Thursday, April 10, 2014

Too long for Twitter

Agatha Christe once wrote that, as a girl, she (mis)estimated she would never be so rich as to be able to afford a motor car, but never so poor as to be unable to hire servants.

HT Brad DeLong 


Monday, April 7, 2014

spacing effect

The spacing effect essentially says that if you have a question (“What is the fifth letter in this random sequence you learned?”), and you can only study it, say, 5 times, then your memory of the answer (‘e’) will be strongest if you spread your 5 tries out over a long period of time - days, weeks, and months. One of the worst things you can do is blow your 5 tries within a day or two. You can think of the ‘forgetting curve’ as being like a chart of a radioactive half-life: each review bumps your memory up in strength 50% of the chart, say, but review doesn’t do much in the early days because the memory simply hasn’t decayed much!
the whole thing here...

Saturday, March 22, 2014

the irony of Benn

The irony is that, had Benn stuck to the centre ground that he occupied for his first 20 years in parliament, he may* well have become Labour leader and possibly even prime minister. In the end, however, the die was cast in the early 70s when he opted to throw his weight behind the grassroots uprising and against the party establishment. He once explained his disaffection thus: "I was brought up to believe that when you were elected to parliament, you were elected to control the statute book, the purse and the sword. But I have sat in a commons that has abandoned control of the statute book to Brussels, control of the sword to the White House and the purse to the IMF."
Chris Mullin on Tony Benn here

*Brits. Do not argue with a Brit about moods and tenses. DO. NOT. DO. THIS.

Sunday, December 15, 2013

faint but pursuing

Somewhat demoralized.  I put in an application for the winter session of Hacker School - this is a program in New York in which participants spend three months coding - and had my second interview yesterday and then heard I had not got in. 

I can't say that this comes as a great surprise - the last time I did any serious work coding was back at the end of April, and as so often this was only one of a whole slew of things I was grappling with for my book. Then I went back to Vermont because the book was not finished, and on May 2 my very dear friend up the road turned up on my porch in the middle of the night and the whole long legal saga began. So I have not been building on whatever progress I had made up to the end of April - not just with coding, of course, but also with my book. But it is still rather disheartening. But onwards and upwards.

Wednesday, December 11, 2013

Like. Follow.

Long-time readers of PP will know that I went to Vermont in October 2012 with the plan of being offline for two months or so and finishing a book.

Things went badly wrong. The isolation which made the cottage good for writing - it is on a private road in 11 acres of woods with only one house nearby - made it vulnerable.  The owner of the house up the road had let a local handyman live rent-free in return for work on the place. X had offered to do some odd jobs for me the previous year, just before publication of Lightning Rods; I knew he had a way of outstaying his welcome, so tried to avoid him on my return.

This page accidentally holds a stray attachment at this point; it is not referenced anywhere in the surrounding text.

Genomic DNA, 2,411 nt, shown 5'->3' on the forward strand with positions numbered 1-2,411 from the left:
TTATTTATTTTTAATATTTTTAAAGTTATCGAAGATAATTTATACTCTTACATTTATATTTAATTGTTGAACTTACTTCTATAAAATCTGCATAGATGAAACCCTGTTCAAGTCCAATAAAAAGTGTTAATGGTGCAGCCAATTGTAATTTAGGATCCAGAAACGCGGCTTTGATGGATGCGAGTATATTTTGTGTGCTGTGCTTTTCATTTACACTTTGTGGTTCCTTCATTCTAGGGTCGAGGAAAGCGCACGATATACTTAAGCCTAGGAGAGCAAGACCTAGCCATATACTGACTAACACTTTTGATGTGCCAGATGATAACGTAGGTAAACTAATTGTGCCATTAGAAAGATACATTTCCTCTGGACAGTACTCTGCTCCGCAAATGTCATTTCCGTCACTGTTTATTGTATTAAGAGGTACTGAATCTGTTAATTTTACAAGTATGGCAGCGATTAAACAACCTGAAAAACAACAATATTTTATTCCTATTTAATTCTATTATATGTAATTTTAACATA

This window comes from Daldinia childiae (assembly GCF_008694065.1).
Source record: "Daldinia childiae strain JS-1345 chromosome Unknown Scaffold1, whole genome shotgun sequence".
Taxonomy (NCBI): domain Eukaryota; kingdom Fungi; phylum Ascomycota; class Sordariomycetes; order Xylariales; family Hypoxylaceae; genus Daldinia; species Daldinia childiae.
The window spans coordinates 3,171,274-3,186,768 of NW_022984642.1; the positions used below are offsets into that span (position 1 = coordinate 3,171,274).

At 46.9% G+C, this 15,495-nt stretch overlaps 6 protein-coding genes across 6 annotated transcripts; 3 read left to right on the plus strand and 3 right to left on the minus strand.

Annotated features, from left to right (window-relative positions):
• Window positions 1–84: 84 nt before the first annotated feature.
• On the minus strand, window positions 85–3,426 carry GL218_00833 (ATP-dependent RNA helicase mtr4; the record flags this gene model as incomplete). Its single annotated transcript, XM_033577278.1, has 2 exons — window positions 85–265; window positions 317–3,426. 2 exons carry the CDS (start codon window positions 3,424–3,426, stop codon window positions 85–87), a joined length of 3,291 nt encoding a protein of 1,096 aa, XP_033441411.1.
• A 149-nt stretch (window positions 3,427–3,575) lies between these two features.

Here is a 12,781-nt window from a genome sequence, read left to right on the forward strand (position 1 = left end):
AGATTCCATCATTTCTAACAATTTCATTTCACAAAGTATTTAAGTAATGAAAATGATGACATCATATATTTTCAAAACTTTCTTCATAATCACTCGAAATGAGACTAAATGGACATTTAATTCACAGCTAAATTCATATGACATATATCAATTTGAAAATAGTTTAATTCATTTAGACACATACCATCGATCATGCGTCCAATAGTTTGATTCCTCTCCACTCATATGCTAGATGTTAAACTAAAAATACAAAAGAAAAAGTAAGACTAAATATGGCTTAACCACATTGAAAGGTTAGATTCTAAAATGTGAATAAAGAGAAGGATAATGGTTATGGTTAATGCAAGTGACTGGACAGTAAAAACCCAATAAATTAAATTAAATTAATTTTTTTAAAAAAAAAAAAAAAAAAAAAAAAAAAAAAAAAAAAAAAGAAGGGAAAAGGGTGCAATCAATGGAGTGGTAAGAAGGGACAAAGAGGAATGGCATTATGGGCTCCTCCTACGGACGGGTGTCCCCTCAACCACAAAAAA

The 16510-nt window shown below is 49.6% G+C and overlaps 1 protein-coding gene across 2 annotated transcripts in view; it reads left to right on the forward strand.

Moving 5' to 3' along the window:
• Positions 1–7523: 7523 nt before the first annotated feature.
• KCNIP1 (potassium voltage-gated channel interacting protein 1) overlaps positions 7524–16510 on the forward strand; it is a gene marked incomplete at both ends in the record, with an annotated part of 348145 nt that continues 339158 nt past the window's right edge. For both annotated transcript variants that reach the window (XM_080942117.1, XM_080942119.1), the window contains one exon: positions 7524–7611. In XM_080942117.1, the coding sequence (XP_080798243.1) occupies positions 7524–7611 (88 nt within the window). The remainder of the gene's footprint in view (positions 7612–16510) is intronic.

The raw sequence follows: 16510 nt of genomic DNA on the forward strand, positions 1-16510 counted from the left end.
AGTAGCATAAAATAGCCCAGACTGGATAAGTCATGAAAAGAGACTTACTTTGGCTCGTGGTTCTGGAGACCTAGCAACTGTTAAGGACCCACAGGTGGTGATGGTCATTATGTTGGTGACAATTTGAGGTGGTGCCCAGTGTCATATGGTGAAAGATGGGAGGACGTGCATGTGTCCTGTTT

Tuesday, December 10, 2013

plots of binomial distribution in basic R and ggplot2

Basic R: dbinom, p = 1/8, 1/4, 1/2, 3/4, 7/8, 1 to 8 trials

ggplot2: dbinom, p = 1/8, 1/4, 1/2, 3/4, 7/8, 1 to 8 trials

Basic R: dbinom p = .5, 10 to 100 trials

ggplot2: dbinom p = .5 10 to 100 trials

Monday, March 18, 2013

That time of year

I need an accountant who is up to speed on writers'/artists' tax affairs, and in particular one who understands the intricacies of residence and/or obligation to file in more than one country.

I have been what I believe is called "domiciled" in Germany for several years but most of my income arises in the US; I am also a UK citizen which turns out to mean the Inland Revenue likes to be sent a tax return. I came over to the US last October and will probably be here through the end of May, having spent 4 months in Vermont, 1 in New Hampshire, 2 in Texas and 1 in a state yet to be determined.  I might spend the summer in the States (state to be determined) or I might return to Europe; I might go back to Germany or might go to the UK.

The agents representing Lightning Rods overseas say its foreign publishers must deduct 30% taxes at source unless I provide a certificate of tax residence in some other country.  I have been filing my primary tax return in the US all this time, but the forms relating to the relevant certificate don't seem to fit my situation.  It would help to talk to an accountant who understands these things.

I've asked for recommendations from various writers and artists I know; some say they are too poor to afford an accountant, so prepare their own tax returns; others have an accountant who is not really especially au fait with writers' affairs, or not especially au fait with expats.  It seems just possible that one of the readers of pp might know someone who could help; if you do, I'd love to know.

I have filed form 4868 for a 6-month extension, so the US return does not need to be turned around by April 17; it's more a question of getting things straightened out for the longer term and of providing correct documentation to foreign publishers. Again, if anyone has any good suggestions it would be enormously helpful if you could let me know.